Apple was always going to have a hard job topping its Macworld Expo keynotes from the last couple of years – especially without charismatic CEO Steve Jobs at the helm.

Yet this year's keynote was disappointing by even the modest expectations of most pre-show rumours.

There was simply no sign of brand new Mac minis or iMacs, Mac OS X 10.6 Snow Leopard failed to show up, and neither did an iPhone nano or iPhone pro.

Absent, too, was the rumoured Mac Home Server – which magically transformed itself into a Home Media Server over the last few days. There weren't even any new Mac Pros to crow about.

iLife, iWork and the 17-inch MacBook Pro

What we were left with were some modest changes to Apple's productivity suite, iWork '08, with a tokenistic nod to cloud-based computing with the iWork.com beta, and a niche 17-inch laptop with a non-replaceable battery.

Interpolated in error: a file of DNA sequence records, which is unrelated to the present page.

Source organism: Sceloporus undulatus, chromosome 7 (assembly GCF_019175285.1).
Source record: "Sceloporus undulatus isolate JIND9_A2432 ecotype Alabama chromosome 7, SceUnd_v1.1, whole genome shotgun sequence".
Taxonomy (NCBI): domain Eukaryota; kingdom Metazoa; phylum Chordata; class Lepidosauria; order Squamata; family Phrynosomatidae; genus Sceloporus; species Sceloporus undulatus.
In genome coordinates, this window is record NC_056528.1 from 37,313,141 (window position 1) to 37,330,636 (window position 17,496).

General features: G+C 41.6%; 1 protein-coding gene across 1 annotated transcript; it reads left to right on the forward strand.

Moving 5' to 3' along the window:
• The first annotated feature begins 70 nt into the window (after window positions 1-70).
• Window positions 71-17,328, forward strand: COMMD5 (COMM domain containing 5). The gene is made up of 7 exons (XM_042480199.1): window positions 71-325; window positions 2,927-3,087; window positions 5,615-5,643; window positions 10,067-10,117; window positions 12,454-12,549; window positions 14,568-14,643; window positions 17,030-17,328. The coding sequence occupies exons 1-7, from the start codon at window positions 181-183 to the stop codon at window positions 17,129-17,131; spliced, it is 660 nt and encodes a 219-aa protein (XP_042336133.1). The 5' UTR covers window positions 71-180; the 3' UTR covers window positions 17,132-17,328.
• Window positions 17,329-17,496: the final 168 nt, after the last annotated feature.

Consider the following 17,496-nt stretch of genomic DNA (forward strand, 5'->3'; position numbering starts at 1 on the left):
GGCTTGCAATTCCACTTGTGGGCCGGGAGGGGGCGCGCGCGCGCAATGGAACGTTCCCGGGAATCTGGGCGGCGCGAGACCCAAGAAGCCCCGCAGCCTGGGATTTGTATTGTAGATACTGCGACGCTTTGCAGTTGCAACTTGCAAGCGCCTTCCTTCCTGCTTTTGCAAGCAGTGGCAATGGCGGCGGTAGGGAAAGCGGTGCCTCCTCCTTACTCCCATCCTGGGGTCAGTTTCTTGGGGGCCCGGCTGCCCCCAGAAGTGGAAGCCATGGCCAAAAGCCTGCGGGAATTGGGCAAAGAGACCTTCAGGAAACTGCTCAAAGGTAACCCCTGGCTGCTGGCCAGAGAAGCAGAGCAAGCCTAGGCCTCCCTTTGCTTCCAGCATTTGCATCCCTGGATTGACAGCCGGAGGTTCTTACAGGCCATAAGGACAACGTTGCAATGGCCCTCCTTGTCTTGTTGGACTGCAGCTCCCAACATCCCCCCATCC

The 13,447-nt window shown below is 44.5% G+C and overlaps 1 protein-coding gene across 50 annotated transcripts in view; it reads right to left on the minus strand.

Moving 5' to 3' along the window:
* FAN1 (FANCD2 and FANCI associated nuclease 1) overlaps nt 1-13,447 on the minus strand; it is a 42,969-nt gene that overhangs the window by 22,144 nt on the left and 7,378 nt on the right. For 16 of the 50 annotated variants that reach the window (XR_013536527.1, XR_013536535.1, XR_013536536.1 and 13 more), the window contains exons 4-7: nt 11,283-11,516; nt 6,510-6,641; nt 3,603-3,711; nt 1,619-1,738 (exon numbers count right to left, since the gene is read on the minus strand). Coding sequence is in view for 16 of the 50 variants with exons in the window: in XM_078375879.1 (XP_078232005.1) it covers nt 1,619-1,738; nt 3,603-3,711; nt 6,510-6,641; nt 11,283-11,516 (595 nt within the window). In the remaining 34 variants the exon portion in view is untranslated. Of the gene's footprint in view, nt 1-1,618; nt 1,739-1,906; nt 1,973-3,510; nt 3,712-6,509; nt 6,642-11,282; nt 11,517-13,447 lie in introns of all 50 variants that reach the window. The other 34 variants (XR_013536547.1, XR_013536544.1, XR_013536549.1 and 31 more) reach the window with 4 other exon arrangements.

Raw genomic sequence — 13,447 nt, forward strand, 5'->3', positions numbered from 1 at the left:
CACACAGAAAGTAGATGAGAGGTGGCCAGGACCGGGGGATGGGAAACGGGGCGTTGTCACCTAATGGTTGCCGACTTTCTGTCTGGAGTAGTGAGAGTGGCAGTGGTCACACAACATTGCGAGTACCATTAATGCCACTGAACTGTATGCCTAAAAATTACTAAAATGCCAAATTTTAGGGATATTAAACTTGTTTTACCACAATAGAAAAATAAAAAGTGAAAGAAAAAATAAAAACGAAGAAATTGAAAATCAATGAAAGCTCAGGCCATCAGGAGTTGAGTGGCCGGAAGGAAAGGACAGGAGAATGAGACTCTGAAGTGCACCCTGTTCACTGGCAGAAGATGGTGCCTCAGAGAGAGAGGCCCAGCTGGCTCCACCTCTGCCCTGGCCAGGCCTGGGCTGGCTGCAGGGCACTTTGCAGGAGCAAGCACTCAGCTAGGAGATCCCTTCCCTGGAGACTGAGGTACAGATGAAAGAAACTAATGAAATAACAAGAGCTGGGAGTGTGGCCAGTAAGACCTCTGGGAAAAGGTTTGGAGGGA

Plus the very belated news that iTunes was finally catching up with rival online stores by going DRM-free.

Only iLife '09 offered some genuine thrills – the new Faces and Places features in iPhoto '09 are genuinely useful enhancements, while iMovie '09 finally got some of the in-depth features its widely derided predecessor sorely lacked.

Apple's Macworld Expo exit strategy

Perhaps all this was to be expected. Apple's hardly going to wow us with its best new products in an event it's simply not interested in attending any more.

Instead we get the feeling that Apple's deliberately holding back. It will have plenty of exciting things to show us, but at a time and a place of its choosing, in the weeks and months ahead.

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Now read 5 reasons Apple was right to ditch Macworld Expo

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